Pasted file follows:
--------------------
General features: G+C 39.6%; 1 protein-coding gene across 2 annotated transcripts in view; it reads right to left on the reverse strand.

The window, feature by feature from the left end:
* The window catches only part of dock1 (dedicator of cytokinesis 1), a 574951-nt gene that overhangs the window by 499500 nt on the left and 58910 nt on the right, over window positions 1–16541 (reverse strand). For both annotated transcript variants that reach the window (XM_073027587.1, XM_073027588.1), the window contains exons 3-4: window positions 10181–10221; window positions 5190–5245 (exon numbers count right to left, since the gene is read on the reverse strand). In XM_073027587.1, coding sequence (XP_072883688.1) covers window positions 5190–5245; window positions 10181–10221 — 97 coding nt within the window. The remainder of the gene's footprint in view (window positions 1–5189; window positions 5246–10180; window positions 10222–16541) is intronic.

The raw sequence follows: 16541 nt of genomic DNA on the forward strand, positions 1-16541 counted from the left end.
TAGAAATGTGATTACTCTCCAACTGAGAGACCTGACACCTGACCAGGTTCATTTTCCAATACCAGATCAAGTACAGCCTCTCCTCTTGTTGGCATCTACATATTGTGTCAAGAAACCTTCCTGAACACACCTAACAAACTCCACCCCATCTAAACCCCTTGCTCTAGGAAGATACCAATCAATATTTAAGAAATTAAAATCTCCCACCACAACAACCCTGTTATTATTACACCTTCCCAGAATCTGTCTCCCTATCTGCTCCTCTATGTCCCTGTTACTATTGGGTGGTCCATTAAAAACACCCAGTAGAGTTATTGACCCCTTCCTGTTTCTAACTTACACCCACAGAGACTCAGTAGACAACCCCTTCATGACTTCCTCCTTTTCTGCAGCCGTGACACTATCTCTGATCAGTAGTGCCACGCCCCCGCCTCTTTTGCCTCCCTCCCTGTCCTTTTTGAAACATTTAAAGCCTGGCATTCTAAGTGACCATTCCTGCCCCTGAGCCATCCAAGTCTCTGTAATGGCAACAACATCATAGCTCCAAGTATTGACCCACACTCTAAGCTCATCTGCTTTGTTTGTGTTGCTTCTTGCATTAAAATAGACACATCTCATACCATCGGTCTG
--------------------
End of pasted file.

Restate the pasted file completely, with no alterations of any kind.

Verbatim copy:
General features: G+C 39.6%; 1 protein-coding gene across 2 annotated transcripts in view; it reads right to left on the reverse strand.

The window, feature by feature from the left end:
* The window catches only part of dock1 (dedicator of cytokinesis 1), a 574951-nt gene that overhangs the window by 499500 nt on the left and 58910 nt on the right, over window positions 1–16541 (reverse strand). For both annotated transcript variants that reach the window (XM_073027587.1, XM_073027588.1), the window contains exons 3-4: window positions 10181–10221; window positions 5190–5245 (exon numbers count right to left, since the gene is read on the reverse strand). In XM_073027587.1, coding sequence (XP_072883688.1) covers window positions 5190–5245; window positions 10181–10221 — 97 coding nt within the window. The remainder of the gene's footprint in view (window positions 1–5189; window positions 5246–10180; window positions 10222–16541) is intronic.

The raw sequence follows: 16541 nt of genomic DNA on the forward strand, positions 1-16541 counted from the left end.
TAGAAATGTGATTACTCTCCAACTGAGAGACCTGACACCTGACCAGGTTCATTTTCCAATACCAGATCAAGTACAGCCTCTCCTCTTGTTGGCATCTACATATTGTGTCAAGAAACCTTCCTGAACACACCTAACAAACTCCACCCCATCTAAACCCCTTGCTCTAGGAAGATACCAATCAATATTTAAGAAATTAAAATCTCCCACCACAACAACCCTGTTATTATTACACCTTCCCAGAATCTGTCTCCCTATCTGCTCCTCTATGTCCCTGTTACTATTGGGTGGTCCATTAAAAACACCCAGTAGAGTTATTGACCCCTTCCTGTTTCTAACTTACACCCACAGAGACTCAGTAGACAACCCCTTCATGACTTCCTCCTTTTCTGCAGCCGTGACACTATCTCTGATCAGTAGTGCCACGCCCCCGCCTCTTTTGCCTCCCTCCCTGTCCTTTTTGAAACATTTAAAGCCTGGCATTCTAAGTGACCATTCCTGCCCCTGAGCCATCCAAGTCTCTGTAATGGCAACAACATCATAGCTCCAAGTATTGACCCACACTCTAAGCTCATCTGCTTTGTTTGTGTTGCTTCTTGCATTAAAATAGACACATCTCATACCATCGGTCTG